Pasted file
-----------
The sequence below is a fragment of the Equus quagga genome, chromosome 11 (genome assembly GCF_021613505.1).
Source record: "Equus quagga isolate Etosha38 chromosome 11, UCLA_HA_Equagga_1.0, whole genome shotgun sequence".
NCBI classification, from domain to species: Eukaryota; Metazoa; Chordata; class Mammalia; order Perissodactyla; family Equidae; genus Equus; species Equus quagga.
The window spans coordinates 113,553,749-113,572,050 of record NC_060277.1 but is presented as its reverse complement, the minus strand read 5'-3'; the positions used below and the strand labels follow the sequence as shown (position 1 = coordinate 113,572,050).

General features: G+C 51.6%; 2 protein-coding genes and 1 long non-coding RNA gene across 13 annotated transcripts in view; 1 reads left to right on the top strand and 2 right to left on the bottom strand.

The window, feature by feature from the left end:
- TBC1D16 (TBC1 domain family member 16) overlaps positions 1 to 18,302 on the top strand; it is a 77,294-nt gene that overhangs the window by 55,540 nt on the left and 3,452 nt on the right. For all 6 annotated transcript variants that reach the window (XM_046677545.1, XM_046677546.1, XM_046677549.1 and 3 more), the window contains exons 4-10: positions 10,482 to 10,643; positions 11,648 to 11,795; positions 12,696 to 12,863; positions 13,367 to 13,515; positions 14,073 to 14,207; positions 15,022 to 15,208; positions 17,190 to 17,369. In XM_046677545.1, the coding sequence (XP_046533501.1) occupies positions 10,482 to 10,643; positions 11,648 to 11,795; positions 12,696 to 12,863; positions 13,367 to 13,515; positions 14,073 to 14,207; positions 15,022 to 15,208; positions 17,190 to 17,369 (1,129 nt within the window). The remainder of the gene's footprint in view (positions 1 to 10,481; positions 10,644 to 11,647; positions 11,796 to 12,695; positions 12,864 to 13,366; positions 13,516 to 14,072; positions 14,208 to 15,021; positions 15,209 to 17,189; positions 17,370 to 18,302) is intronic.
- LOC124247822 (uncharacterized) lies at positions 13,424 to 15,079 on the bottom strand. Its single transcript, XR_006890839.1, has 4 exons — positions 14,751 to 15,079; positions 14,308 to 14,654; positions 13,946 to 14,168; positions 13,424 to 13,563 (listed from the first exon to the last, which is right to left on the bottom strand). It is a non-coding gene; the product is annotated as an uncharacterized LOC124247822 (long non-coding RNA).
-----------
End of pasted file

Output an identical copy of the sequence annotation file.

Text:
The sequence below is a fragment of the Equus quagga genome, chromosome 11 (genome assembly GCF_021613505.1).
Source record: "Equus quagga isolate Etosha38 chromosome 11, UCLA_HA_Equagga_1.0, whole genome shotgun sequence".
NCBI classification, from domain to species: Eukaryota; Metazoa; Chordata; class Mammalia; order Perissodactyla; family Equidae; genus Equus; species Equus quagga.
The window spans coordinates 113,553,749-113,572,050 of record NC_060277.1 but is presented as its reverse complement, the minus strand read 5'-3'; the positions used below and the strand labels follow the sequence as shown (position 1 = coordinate 113,572,050).

General features: G+C 51.6%; 2 protein-coding genes and 1 long non-coding RNA gene across 13 annotated transcripts in view; 1 reads left to right on the top strand and 2 right to left on the bottom strand.

The window, feature by feature from the left end:
- TBC1D16 (TBC1 domain family member 16) overlaps positions 1 to 18,302 on the top strand; it is a 77,294-nt gene that overhangs the window by 55,540 nt on the left and 3,452 nt on the right. For all 6 annotated transcript variants that reach the window (XM_046677545.1, XM_046677546.1, XM_046677549.1 and 3 more), the window contains exons 4-10: positions 10,482 to 10,643; positions 11,648 to 11,795; positions 12,696 to 12,863; positions 13,367 to 13,515; positions 14,073 to 14,207; positions 15,022 to 15,208; positions 17,190 to 17,369. In XM_046677545.1, the coding sequence (XP_046533501.1) occupies positions 10,482 to 10,643; positions 11,648 to 11,795; positions 12,696 to 12,863; positions 13,367 to 13,515; positions 14,073 to 14,207; positions 15,022 to 15,208; positions 17,190 to 17,369 (1,129 nt within the window). The remainder of the gene's footprint in view (positions 1 to 10,481; positions 10,644 to 11,647; positions 11,796 to 12,695; positions 12,864 to 13,366; positions 13,516 to 14,072; positions 14,208 to 15,021; positions 15,209 to 17,189; positions 17,370 to 18,302) is intronic.
- LOC124247822 (uncharacterized) lies at positions 13,424 to 15,079 on the bottom strand. Its single transcript, XR_006890839.1, has 4 exons — positions 14,751 to 15,079; positions 14,308 to 14,654; positions 13,946 to 14,168; positions 13,424 to 13,563 (listed from the first exon to the last, which is right to left on the bottom strand). It is a non-coding gene; the product is annotated as an uncharacterized LOC124247822 (long non-coding RNA).